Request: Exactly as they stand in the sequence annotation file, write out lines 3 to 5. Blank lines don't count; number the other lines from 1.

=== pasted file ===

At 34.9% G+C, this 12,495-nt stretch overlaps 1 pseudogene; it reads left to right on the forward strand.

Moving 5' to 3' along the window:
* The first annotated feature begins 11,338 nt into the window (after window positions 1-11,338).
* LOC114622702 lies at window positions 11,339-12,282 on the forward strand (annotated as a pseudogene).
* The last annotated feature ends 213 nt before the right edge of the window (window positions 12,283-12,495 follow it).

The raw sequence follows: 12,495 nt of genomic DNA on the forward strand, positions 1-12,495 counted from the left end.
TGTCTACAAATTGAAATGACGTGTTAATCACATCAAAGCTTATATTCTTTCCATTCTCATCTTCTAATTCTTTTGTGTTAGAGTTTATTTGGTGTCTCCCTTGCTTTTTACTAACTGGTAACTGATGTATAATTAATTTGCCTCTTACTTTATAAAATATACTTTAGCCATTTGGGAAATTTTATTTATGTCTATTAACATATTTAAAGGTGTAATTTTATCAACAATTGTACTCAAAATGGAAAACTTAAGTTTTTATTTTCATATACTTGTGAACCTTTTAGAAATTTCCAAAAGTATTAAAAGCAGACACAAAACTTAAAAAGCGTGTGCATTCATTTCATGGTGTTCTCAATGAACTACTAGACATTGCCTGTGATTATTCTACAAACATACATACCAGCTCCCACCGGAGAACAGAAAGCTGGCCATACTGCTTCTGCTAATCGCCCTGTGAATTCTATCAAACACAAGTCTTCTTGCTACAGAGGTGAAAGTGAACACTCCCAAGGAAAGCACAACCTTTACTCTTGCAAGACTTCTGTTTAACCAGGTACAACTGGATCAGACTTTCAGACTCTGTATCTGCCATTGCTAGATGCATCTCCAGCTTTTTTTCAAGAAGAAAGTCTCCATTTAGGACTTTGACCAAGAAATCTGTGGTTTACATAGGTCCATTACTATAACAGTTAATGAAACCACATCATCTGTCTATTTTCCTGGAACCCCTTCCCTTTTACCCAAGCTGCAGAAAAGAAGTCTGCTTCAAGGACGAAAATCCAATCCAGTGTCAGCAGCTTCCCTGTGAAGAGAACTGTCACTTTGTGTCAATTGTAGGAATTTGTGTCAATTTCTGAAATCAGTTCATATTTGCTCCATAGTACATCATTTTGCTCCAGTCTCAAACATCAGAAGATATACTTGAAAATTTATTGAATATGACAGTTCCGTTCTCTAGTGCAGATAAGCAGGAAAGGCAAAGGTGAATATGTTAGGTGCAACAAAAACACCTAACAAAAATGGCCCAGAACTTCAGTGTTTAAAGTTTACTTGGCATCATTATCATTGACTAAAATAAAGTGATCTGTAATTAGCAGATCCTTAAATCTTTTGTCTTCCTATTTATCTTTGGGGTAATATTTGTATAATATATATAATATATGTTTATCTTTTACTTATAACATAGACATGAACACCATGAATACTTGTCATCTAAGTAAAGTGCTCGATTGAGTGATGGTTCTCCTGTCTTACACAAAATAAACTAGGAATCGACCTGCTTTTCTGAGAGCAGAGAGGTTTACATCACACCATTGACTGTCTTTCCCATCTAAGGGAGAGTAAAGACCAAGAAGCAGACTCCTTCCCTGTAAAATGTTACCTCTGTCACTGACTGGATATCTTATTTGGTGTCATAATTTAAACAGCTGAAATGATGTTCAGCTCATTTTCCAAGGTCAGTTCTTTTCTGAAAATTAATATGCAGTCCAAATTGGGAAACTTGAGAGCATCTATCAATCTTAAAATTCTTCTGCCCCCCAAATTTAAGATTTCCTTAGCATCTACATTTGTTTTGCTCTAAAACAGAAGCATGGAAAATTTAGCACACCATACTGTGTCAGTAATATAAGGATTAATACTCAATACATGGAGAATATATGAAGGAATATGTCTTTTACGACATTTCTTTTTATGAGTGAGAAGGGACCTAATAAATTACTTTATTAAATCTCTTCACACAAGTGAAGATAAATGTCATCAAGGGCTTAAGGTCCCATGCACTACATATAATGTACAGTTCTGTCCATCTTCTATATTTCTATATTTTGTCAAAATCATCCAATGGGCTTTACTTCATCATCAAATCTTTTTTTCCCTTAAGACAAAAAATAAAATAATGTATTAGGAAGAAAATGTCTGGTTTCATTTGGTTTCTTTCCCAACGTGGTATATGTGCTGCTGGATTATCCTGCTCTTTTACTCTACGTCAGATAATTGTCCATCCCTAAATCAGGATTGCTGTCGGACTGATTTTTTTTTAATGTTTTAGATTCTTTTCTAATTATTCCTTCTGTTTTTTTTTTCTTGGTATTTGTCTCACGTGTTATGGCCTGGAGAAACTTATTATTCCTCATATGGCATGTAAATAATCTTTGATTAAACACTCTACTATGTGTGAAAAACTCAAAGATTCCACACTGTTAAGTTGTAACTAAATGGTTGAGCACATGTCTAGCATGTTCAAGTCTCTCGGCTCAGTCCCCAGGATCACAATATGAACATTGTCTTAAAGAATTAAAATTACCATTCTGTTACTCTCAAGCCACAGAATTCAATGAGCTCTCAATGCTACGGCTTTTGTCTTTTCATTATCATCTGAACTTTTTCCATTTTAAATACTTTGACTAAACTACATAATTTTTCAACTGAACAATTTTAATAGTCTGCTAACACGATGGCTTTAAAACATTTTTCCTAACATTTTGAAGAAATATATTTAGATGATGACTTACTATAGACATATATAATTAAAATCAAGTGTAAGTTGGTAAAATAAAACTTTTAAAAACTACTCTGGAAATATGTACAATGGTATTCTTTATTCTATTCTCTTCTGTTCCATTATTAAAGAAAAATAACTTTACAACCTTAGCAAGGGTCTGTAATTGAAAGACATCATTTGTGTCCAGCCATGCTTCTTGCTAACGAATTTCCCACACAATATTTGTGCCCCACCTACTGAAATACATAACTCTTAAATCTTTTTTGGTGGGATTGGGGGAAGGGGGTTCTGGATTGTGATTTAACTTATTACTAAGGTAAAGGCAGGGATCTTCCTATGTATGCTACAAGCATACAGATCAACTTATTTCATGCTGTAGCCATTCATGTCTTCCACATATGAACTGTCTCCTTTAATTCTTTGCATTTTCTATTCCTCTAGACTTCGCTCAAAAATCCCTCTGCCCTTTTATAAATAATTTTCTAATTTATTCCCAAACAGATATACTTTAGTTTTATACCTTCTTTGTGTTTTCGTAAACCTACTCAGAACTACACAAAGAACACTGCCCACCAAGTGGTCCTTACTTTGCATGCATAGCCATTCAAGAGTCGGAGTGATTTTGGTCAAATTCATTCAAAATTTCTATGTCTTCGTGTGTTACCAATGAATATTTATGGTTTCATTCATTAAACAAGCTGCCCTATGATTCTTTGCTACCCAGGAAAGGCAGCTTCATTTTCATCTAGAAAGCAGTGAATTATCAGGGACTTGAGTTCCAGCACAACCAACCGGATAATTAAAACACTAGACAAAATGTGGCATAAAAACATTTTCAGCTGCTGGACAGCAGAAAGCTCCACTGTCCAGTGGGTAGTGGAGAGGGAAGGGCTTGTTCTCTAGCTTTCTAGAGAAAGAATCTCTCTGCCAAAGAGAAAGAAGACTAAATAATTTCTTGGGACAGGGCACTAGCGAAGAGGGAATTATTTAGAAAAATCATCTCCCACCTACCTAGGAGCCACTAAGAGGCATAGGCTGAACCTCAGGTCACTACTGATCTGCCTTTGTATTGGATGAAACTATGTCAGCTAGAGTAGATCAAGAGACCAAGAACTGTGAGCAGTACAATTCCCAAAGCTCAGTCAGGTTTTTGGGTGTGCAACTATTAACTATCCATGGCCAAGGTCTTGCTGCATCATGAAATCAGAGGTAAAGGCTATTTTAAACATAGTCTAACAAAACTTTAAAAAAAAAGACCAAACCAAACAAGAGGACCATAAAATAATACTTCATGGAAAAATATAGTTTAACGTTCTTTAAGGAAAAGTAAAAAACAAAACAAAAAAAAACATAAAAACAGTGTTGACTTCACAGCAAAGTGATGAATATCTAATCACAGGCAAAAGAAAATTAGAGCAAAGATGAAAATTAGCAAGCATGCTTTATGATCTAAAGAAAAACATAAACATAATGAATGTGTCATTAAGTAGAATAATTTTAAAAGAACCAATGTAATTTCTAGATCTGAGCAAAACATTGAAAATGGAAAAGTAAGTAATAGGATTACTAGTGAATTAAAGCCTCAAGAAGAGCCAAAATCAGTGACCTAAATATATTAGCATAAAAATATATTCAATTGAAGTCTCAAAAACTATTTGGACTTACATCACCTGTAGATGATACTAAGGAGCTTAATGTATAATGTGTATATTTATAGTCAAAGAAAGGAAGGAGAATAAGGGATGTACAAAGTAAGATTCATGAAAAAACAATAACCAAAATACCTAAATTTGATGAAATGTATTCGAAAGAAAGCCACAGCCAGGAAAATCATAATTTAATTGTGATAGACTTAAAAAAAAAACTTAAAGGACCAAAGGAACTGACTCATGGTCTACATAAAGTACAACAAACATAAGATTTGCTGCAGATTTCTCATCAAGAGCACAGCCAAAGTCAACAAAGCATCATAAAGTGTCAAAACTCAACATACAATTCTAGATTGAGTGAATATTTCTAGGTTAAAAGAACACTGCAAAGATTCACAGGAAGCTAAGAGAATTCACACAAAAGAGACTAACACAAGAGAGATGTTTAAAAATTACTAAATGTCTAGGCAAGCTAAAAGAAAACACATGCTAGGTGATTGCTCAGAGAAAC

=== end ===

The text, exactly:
* The first annotated feature begins 11,338 nt into the window (after window positions 1-11,338).
* LOC114622702 lies at window positions 11,339-12,282 on the forward strand (annotated as a pseudogene).
* The last annotated feature ends 213 nt before the right edge of the window (window positions 12,283-12,495 follow it).